Green Thumbs Run in My Family:
[Though this is a food related blog, I thought this relevant in terms of personal growth and outlook]
I have a green thumb, which is something of a miracle considering that I’m a city girl through and through, Brooklyn born and bred. Growing up, we had a tiny patch of a garden behind our house and my mother miraculously produced tomatoes, zucchinis, cauliflower and all mean of fruits and vegetables that theoretically had no place in a patch of green surrounded by concrete.
My mom also filled our house with green things, some hanging, some potted, some that bore fruit or flowers. When I moved out on my own, I did the same. In my matchbox sized kitchen in Brooklyn at any given time you might find fresh herbs growing, trees that began from avocado pits, or pots overflowing with tiny tomatoes or minuscule hot peppers. There was even this one time I managed to coax some soybeans out of a pot of dirt and I cooked and salted and served those tiny green pods with great pride.
Hello Gorgeous! Meet my Orchid:
In 2006, my first book “Hello Gorgeous! Beauty Products in America ’40s-’60s” was published to precious little fanfare. It was bleakest February and book parties, events and celebrations were not yet even a blip on the horizon*. To celebrate the book, my mother sent me the most perfect orchid plant in an exquisite glazed clay pot. Her logic being that a bouquet of flowers would wither and die, and that even though orchids are notoriously hard to keep, there was the chance these might stick around for a while. And stick around they did.
I initially hoped that if the orchids lived for a few weeks, I’d be happy. But a strange thing happened, even without proper light or optimal growing properties, the orchids kept growing. I moved them around a few times until they found their happy place, in a nook of my kitchen. I tended to them as best I could bearing in mind that they probably wouldn’t last long since they were hothouse flowers happiest in a greenhouse with constant humidity. Imagine my giddiness when few times a year they’d produce the most perfect linen white and fuchsia speckled blossoms.
There was one year the orchids didn’t bloom though.
The Big Bad:
I very rarely publicly discuss my past battle with cancer, because it’s just something that happened to me on my colorful journey through life. It doesn’t define me, but it’s relevant to this story. Here’s all you have to know- it was horrible.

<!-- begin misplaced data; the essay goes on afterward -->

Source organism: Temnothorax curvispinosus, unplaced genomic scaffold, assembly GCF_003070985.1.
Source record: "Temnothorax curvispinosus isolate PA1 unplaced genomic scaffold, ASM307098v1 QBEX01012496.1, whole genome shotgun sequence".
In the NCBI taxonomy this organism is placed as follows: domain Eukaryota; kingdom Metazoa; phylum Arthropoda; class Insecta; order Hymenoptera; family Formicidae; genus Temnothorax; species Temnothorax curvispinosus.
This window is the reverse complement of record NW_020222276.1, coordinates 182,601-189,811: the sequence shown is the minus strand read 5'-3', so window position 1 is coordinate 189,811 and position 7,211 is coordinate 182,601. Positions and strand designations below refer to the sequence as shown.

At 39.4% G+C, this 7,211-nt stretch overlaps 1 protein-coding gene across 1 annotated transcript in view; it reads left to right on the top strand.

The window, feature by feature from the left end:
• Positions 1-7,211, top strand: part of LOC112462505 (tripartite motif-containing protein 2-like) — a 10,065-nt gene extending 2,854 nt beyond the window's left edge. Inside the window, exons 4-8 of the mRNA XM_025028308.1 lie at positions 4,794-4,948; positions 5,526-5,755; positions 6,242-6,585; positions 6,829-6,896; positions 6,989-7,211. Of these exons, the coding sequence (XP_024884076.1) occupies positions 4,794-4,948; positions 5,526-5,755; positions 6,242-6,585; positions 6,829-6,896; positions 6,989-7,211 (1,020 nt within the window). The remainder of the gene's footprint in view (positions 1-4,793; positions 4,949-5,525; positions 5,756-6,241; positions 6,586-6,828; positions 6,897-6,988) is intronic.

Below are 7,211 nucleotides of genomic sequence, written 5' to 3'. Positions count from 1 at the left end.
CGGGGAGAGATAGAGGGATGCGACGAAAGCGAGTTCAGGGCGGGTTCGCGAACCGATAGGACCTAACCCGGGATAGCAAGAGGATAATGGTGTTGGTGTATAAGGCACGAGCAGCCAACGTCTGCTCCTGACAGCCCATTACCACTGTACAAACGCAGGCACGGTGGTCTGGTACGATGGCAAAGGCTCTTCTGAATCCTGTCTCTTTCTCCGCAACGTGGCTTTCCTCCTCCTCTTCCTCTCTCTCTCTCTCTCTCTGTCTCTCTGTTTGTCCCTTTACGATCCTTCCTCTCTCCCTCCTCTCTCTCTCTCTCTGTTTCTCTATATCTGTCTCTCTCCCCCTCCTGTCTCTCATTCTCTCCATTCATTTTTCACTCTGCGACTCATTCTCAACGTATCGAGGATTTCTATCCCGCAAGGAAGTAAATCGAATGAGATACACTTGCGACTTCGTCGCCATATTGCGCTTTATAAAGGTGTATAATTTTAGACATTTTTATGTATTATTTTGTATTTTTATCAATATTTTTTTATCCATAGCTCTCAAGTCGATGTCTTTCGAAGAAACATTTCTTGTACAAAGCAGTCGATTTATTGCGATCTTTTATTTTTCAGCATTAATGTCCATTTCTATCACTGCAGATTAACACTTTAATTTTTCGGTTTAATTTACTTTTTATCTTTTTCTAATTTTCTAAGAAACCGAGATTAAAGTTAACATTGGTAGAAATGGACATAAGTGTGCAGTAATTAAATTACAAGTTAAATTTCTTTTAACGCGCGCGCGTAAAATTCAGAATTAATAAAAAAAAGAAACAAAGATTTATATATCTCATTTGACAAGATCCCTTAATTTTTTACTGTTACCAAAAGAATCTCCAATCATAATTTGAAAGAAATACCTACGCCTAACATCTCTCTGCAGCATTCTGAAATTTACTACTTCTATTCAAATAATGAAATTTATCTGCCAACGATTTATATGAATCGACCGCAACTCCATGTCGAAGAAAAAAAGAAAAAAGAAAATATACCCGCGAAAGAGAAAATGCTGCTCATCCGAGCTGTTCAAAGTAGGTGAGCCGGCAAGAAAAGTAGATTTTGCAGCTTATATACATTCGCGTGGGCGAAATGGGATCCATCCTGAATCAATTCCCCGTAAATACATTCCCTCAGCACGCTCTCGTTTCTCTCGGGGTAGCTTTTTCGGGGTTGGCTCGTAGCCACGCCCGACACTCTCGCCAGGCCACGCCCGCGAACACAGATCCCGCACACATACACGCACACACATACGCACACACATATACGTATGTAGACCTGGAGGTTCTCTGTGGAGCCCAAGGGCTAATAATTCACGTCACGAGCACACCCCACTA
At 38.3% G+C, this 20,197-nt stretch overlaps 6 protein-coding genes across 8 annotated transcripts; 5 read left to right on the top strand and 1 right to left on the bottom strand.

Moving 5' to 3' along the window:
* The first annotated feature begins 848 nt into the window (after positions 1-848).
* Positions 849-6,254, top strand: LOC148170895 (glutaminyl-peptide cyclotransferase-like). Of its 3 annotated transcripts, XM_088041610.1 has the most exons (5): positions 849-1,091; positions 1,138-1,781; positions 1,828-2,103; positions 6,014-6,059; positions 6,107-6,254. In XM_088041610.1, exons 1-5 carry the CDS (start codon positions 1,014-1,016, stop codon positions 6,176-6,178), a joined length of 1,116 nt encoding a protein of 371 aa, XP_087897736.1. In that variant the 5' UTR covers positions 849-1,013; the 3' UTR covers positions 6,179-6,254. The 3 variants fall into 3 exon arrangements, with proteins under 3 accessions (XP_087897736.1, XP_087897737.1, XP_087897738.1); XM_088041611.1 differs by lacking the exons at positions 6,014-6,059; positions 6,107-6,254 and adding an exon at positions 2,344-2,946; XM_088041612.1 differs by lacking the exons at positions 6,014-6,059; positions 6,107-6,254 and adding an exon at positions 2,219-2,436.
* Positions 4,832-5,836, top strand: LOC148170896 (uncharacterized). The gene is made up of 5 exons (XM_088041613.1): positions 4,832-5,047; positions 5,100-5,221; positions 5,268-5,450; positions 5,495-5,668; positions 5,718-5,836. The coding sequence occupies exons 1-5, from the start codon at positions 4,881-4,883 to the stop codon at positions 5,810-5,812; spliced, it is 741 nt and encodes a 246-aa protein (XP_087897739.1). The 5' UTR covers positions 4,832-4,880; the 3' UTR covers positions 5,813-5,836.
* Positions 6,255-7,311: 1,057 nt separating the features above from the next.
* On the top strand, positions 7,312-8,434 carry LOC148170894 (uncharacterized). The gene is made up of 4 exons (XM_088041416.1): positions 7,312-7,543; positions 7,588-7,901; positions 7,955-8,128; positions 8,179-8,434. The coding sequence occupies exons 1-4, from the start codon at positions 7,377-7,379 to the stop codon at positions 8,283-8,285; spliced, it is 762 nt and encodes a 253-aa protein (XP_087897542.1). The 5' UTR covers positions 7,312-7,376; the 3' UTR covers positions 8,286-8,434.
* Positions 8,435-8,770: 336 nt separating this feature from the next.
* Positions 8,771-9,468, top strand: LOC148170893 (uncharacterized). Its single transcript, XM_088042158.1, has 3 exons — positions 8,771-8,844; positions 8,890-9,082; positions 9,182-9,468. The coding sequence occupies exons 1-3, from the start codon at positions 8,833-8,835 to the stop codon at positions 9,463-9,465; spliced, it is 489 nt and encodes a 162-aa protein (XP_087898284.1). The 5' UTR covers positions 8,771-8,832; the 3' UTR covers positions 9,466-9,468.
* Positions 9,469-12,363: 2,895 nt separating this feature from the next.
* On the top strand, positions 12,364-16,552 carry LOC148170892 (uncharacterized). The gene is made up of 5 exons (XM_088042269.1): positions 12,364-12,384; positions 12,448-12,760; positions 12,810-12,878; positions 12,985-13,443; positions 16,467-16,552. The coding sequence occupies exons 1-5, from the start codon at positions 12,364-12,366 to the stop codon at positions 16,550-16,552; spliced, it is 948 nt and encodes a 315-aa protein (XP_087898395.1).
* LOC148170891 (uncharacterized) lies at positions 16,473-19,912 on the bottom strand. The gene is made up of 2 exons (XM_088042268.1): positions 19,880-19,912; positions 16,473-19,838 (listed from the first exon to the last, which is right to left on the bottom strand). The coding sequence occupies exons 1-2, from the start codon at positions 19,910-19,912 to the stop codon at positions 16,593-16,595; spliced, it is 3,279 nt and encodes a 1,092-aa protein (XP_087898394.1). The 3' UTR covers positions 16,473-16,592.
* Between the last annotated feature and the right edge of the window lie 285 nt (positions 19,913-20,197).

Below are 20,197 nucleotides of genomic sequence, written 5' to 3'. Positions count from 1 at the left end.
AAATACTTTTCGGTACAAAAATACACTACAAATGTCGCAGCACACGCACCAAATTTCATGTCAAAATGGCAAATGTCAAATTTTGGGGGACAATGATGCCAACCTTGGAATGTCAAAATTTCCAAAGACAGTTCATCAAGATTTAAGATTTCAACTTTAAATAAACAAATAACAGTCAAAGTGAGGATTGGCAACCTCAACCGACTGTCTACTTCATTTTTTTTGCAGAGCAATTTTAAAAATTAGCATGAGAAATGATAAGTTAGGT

When I finally started feeling better after months of grueling treatment, I realized something else had happened during this time as well- my orchids hadn’t bloomed a single time.
Back to Life:
It was only in 2011 that my precious plant started producing flowers again. I wept until my eyes were dry in realizing that I, too was alive again and had found my way back to life. Or that maybe my beloved orchid plant couldn’t bear to show off its finery while I’d been in such a dark place. Or maybe it was literally chemistry, my green thumb wasn’t quite as fertile at that point, and being a sensitive plant, it couldn’t grow. Whatever the reason, both my plant and I were eager to join the beautiful land of the living.
About two years after that, I must have been careless and dropped the plant and the clay pot shattered in a thousand pieces. I was horrified, because I’d anthropomorphized my favorite orchid (no, I won’t tell you its name) and worried it would be miserable in a new home. When my mother re-pots her plants, she always says “they need new shoes.” I had no idea what kind of shoes to buy for my now 7 year old orchid plant. I researched until I found something pleasing and then re-potted. And nothing. No orchids, though the leaves and tendrils were fine and strong.
About a year later, joy! Gorgeous orchids every February and again in the summer and late fall. I’m not sure when the plant stopped blooming after that, but I realized that at a certain point, there hadn’t been a flower in over two years. I’d interviewed an orchid specialist for a story who marveled at the fact that my plant had even lasted this long. I shrugged and realized that I loved my plant unconditionally and flowers didn’t have to be part of the equation.
Back to Life Part II:
It’s been a very tough few years for me personally, punctuated by tremendous loss. And despite the lack of flowers, I still lovingly tend to my favorite orchid. I came home two weeks ago and noticed the tiniest green bud. And then another. And another. And I’ve been holding my breath until this morning the most perfect orchid in the history of orchids burst into its full glory. Right next to it is another, just waiting for its chance as well.
It’s been a tough winter so far, and in looking at some of the events around the world and here in the U.S., I’ve been sad and frightened and worried sick. But my orchid gives me hope, that beauty and life and hope can pop up when you least expect it. It also makes me realize that sometimes good things are happening even when you don’t know about it.
There’s the old adage that reminds people to bloom where they’re planted. I love that one, but I also love knowing that even in the gloomiest February, there’s random beauty to be found. So in spite of the grayness of the winter, I choose to focus on signs of spring. Who’s with me?
Till we beet again,
*It was in July of that year that Henri Bendel’s in NYC dedicated a full week’s celebration to Hello Gorgeous! including the 5th Avenue windows and first floor decorated Hello Gorgeous! style with the makeup counters, sales staff and entire layout transformed into a midcentury wonderland. Then came of flurry of attention and awards including NY Public Library book of the year/book for the teen age, but in February of that year, there was bupkes.
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